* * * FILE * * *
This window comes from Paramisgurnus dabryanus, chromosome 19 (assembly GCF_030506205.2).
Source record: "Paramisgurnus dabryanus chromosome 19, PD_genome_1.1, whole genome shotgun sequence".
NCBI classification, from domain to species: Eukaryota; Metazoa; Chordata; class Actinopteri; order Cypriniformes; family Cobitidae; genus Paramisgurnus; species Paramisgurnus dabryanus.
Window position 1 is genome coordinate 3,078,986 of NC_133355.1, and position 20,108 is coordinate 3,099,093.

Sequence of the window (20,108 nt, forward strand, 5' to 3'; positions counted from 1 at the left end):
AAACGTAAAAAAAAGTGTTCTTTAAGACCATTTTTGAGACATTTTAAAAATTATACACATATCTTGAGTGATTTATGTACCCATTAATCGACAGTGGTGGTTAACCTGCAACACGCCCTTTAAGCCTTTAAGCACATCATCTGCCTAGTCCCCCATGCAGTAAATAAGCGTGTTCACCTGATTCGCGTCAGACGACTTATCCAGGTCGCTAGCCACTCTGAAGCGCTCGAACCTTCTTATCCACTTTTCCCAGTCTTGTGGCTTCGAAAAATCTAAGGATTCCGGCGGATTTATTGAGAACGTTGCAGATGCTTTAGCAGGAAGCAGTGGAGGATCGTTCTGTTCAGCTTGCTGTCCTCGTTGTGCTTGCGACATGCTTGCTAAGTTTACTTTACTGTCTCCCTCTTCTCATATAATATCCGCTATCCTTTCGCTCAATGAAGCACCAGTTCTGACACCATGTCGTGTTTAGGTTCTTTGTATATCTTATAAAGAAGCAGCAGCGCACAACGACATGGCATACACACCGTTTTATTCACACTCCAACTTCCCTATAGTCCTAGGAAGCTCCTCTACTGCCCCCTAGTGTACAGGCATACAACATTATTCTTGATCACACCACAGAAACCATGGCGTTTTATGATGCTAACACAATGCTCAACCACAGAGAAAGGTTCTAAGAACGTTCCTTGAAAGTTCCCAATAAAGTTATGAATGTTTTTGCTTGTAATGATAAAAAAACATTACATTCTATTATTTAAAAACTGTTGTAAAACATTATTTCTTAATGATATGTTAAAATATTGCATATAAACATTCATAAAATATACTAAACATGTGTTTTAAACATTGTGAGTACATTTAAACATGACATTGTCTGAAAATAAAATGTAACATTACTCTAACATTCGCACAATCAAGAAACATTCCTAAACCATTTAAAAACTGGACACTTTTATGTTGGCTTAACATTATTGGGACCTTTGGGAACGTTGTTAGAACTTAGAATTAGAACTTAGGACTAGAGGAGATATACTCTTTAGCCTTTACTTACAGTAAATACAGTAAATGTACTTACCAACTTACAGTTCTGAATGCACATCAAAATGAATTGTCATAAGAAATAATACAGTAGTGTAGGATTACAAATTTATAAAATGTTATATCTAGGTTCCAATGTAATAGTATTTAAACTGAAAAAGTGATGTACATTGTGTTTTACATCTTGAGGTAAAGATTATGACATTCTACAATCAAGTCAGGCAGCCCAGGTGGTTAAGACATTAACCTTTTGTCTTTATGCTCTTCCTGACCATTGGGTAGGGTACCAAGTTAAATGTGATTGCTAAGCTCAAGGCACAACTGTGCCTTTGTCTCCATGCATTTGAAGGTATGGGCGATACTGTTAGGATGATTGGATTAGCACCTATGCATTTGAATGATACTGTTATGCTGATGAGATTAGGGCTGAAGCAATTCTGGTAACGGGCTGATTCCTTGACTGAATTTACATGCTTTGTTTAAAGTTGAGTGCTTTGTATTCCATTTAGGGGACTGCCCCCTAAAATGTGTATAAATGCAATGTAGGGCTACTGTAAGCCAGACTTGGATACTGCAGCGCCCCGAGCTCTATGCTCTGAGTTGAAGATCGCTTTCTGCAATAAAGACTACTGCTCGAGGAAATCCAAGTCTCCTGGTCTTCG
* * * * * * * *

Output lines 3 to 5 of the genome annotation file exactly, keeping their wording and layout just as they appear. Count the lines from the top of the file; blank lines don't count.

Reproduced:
NCBI classification, from domain to species: Eukaryota; Metazoa; Chordata; class Actinopteri; order Cypriniformes; family Cobitidae; genus Paramisgurnus; species Paramisgurnus dabryanus.
Window position 1 is genome coordinate 3,078,986 of NC_133355.1, and position 20,108 is coordinate 3,099,093.

Sequence of the window (20,108 nt, forward strand, 5' to 3'; positions counted from 1 at the left end):